Home inspectors protect your purchase

A valuable tool when considering the purchase of a home.

  • Apr. 2, 2015 7:00 p.m.

Home inspectors perform complete visual inspections to assess conditions and all of the home’s systems and determine what

By Kevin Gillies

With spring’s arrival in the Lower Mainland now official, also arriving is this region’s spring real estate market blitz.

The Real Estate Board of Greater Vancouver’s recently released numbers show that this spring season is showing stronger signs of market activity than usual.

“We’re seeing more multiple offer situations and generally more traffic at open houses today,” REBGV president Ray Harris said in a public statement last month.

“It’s an active and competitive marketplace today. Buyers are motivated and homes that are priced competitively are selling at a brisk pace right now,” Harris added.

This is the season families consider moving with the year ahead in mind. Children’s school schedules, and locations often dictate spring listings and summer possession dates.

And undoubtedly for buyers, this purchase represents one of the most expensive and important purchases a family will ever make.

There’s no money-back guarantee or return policy when you buy a new home. Once you’ve bought it, you’re on your own to maintain it, repair it, anticipate problems and pay the bills.

Which is why it’s best to know as much as you can about potential problems before you buy — through the services of a home inspector.

One of the best ways to assess a home’s condition before making the purchase official is to hire a properly trained, professional home inspector. Home inspectors will review your house as a system, looking at how household components might affect another component’s work, or how long it will last.

Home inspectors perform complete visual inspections to assess conditions and all of the home’s systems and determine what, if any, components are not performing properly.

They identify areas where repairs may be needed or where there may have been problems in the past, and they help homebuyers understand the condition of the house at the time of the inspection.

The pre-purchase inspection for a 165-205 m² (1,800-2,200 sq. ft.) home usually takes about three hours and can cost $500 on the high side.

After the inspection, the prospective buyer is presented a written report that includes all details of the inspection and the home inspector should be willing to answer any questions a buyer might have.

The Canada Mortgage and Housing Corporation recommends potential buyers accompany an inspector during an inspection as it can be a valuable learning experience.

According to the Canadian Association of Home and Property Inspectors BC, “A home inspection performed in accordance with the CAHPI Standards of Practice helps buyers to make a sound purchase decision based on valuable, objective information.”

The CAHPI standards of practice are a set of guidelines for home inspectors to follow in the performance of their inspections. They are the most widely accepted home inspection guidelines in use and include all the home’s major systems and components.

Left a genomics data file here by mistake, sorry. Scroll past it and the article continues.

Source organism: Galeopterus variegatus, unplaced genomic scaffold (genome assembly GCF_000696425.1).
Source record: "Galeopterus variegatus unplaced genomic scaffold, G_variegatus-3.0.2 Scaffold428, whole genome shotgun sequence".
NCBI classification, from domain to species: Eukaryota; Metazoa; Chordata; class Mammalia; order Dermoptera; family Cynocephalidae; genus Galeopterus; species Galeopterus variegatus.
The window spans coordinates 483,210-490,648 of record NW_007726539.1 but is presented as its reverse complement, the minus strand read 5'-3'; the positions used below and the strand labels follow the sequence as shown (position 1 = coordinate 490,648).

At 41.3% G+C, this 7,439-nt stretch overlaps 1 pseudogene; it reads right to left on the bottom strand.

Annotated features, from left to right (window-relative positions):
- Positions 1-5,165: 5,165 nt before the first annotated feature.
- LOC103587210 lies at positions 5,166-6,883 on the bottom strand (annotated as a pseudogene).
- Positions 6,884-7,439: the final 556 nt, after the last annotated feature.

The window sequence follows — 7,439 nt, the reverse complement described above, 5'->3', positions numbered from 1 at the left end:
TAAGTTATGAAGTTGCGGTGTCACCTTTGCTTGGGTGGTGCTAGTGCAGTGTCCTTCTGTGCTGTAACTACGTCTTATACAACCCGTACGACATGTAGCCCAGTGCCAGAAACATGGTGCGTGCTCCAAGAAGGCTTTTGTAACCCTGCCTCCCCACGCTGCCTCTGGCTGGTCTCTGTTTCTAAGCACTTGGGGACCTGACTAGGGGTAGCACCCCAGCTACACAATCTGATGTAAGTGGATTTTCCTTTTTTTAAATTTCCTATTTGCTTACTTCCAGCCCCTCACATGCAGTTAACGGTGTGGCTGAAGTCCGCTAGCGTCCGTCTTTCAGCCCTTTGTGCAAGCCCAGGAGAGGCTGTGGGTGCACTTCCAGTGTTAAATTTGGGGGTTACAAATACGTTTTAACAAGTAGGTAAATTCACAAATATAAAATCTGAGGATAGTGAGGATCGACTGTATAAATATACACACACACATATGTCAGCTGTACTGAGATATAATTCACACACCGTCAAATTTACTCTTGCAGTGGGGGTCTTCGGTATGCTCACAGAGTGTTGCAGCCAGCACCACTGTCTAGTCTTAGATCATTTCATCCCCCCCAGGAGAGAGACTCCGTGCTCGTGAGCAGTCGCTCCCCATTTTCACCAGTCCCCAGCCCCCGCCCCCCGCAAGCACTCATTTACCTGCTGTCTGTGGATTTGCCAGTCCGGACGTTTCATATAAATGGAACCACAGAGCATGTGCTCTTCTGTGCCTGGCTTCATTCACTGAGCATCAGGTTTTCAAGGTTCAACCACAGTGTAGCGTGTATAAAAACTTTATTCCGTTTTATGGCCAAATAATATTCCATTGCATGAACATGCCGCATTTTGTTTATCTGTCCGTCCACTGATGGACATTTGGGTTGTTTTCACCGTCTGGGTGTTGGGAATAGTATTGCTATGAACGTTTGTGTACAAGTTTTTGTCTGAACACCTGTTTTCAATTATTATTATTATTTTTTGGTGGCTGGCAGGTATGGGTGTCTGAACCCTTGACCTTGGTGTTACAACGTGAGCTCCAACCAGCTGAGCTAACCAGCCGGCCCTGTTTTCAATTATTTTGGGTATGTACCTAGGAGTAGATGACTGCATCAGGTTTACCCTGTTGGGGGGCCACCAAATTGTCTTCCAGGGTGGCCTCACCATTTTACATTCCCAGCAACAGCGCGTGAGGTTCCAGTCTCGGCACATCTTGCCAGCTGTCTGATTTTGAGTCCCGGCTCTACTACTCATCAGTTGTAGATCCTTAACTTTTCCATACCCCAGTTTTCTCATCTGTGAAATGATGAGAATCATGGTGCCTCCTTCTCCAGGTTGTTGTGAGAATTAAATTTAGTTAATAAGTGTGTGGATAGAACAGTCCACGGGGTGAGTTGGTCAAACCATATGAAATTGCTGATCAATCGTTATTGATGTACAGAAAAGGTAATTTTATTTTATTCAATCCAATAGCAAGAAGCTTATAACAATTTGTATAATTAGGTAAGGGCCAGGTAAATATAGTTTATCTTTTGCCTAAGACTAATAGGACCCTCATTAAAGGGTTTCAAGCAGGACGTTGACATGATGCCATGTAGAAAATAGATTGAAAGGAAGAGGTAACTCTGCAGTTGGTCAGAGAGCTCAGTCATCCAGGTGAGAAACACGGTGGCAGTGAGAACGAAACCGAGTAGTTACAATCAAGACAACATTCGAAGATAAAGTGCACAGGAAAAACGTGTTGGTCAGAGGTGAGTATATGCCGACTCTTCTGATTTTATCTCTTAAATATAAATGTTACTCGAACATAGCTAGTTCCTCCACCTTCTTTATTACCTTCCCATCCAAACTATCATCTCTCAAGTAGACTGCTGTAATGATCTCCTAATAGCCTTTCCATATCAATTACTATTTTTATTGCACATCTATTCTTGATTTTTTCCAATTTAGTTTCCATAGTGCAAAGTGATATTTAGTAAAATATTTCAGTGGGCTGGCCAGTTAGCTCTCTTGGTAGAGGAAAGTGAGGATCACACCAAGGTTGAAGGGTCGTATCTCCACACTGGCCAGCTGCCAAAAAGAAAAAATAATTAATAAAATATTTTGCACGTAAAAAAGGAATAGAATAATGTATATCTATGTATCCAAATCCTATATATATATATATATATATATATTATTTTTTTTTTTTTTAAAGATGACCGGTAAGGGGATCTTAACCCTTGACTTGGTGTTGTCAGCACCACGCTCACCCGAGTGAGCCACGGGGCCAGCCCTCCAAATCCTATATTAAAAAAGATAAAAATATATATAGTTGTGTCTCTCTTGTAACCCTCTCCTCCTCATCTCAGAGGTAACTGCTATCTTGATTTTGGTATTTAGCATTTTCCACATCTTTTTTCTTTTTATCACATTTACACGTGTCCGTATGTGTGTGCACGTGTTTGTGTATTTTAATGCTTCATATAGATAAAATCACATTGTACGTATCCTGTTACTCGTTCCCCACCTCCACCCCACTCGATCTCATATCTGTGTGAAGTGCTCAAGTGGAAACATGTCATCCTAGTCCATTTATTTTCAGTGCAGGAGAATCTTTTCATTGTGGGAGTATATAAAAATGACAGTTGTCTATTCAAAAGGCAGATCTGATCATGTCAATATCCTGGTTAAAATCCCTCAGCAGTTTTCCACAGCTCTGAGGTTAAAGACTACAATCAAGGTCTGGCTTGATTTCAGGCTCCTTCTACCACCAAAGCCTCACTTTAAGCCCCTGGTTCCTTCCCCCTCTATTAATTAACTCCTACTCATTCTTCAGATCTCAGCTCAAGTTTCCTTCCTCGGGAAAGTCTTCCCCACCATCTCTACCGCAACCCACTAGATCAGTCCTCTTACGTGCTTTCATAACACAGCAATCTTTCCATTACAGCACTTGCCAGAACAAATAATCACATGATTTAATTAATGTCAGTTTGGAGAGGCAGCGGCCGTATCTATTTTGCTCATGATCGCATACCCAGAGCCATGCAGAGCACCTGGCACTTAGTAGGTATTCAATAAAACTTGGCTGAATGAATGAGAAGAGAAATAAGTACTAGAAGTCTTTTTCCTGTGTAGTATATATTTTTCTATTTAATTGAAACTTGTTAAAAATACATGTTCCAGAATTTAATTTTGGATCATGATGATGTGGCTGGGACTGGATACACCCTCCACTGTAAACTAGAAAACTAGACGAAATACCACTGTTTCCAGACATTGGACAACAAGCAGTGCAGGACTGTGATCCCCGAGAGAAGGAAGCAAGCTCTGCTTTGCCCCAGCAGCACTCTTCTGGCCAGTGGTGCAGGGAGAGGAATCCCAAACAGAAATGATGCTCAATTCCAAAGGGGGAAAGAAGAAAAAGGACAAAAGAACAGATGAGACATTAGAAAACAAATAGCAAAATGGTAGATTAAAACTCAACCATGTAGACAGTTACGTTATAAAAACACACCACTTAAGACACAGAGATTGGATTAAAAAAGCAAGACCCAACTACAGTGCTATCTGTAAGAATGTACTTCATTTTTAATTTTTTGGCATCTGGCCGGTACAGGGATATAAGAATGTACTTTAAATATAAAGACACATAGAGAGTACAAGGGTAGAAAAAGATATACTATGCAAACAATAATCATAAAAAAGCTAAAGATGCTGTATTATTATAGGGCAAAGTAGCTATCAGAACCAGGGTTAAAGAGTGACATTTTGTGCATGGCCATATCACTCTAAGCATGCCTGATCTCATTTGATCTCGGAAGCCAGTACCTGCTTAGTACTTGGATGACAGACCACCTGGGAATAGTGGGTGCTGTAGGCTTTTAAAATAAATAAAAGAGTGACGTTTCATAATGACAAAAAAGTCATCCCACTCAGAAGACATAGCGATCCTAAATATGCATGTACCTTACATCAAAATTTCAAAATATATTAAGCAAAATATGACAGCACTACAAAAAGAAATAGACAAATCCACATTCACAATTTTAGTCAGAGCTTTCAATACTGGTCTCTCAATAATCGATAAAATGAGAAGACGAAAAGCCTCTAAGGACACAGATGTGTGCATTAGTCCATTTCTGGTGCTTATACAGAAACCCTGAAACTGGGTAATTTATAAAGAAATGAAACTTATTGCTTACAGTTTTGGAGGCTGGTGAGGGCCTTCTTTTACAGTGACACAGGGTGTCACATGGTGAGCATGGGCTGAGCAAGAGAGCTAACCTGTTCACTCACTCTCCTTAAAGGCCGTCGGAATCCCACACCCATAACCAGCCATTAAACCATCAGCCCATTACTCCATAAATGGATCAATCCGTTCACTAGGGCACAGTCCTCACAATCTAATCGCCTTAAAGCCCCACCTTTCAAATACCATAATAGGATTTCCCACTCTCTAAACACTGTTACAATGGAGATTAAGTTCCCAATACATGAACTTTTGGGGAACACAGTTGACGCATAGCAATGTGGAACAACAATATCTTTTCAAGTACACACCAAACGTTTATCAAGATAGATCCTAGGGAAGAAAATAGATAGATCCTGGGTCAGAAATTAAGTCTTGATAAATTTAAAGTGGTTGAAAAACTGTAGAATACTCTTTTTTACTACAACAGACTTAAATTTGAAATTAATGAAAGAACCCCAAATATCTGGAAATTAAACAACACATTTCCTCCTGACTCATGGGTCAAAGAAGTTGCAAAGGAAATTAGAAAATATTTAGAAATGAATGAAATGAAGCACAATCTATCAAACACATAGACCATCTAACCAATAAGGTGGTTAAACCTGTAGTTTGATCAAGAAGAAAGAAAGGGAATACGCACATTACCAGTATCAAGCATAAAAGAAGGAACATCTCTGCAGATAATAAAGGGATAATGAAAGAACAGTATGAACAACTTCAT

These standards of practice, and the association’s code of ethics are recognized by many government, professional, and legal authorities as the definitive standard for professional performance.

The code of ethics contained within the association’s standards of practice stresses the home inspector’s responsibility to act in a strictly fair, impartial, and professional manner, and to protect consumers by disallowing conflict of interest activities.

• For more information on home inspections before buying a home this spring, visit the CAHPI website at www.cahpi.bc.ca, the CMHC website at www.cmhc-schl.gc.ca, or the GVREB website at www.rebgv.org.

Just Posted

Pitt Meadows woman arrested after violent car robbery in Richmond

The woman along with a 28-year-old man from Delta arrested in Vancouver

Four officers at Maple Ridge’s regional prison charged with assault

Case in Port Coquitlam court adjourned until February.

Medical causes behind death in Memorial Peace Park

Happened early Saturday in downtown

People asked to report any cougar sightings in east Maple Ridge

WildsafeBC asks people to keep attractants in

Pitt Meadows council allows electronic attendance

Members of the public opposed, veteran councillors say change is not new

UPDATE: B.C. legislature managers accused of excessive travel, personal expense claims

Clerk Craig James, security chief Gary Lenz call allegations ‘completely false’

B.C. man fined $10,000 after leaving moose to suffer before death

Surrey man was convicted last week on three Wildlife Act charges

‘Blue Monday’ isn’t real, but depression can be

CMHA encourages people to prioritize their mental health

South Surrey mother didn’t have the intent to kill her daughter: defence

Closing submissions in case of Lisa Batstone underway

Anti-pipeline group wants NEB to consider impact of emissions, climate change

Stand.earth filed NEB motion asking to apply same standard to the project as it did with Energy East pipeline

Parole granted for drunk driver who killed B.C. RCMP officer

Kenneth Jacob Fenton will be able to attend alcohol abuse treatment, nearly three years after crash that killed Const. Sarah Beckett

B.C. man charged in 2014 snake venom death of toddler

Henry Thomas was taking care of the North Vancouver girl the day before she died

B.C.’s largest public-sector union wants inquiry into money laundering, drugs

Union officials say Premier John Horgan and Attorney General David Eby have not ruled out the possibility of a public inquiry

Teen in confrontation with Native American: I didn’t provoke

Nick Sandmann of Covington Catholic High School said he was trying to defuse the situation

Most Read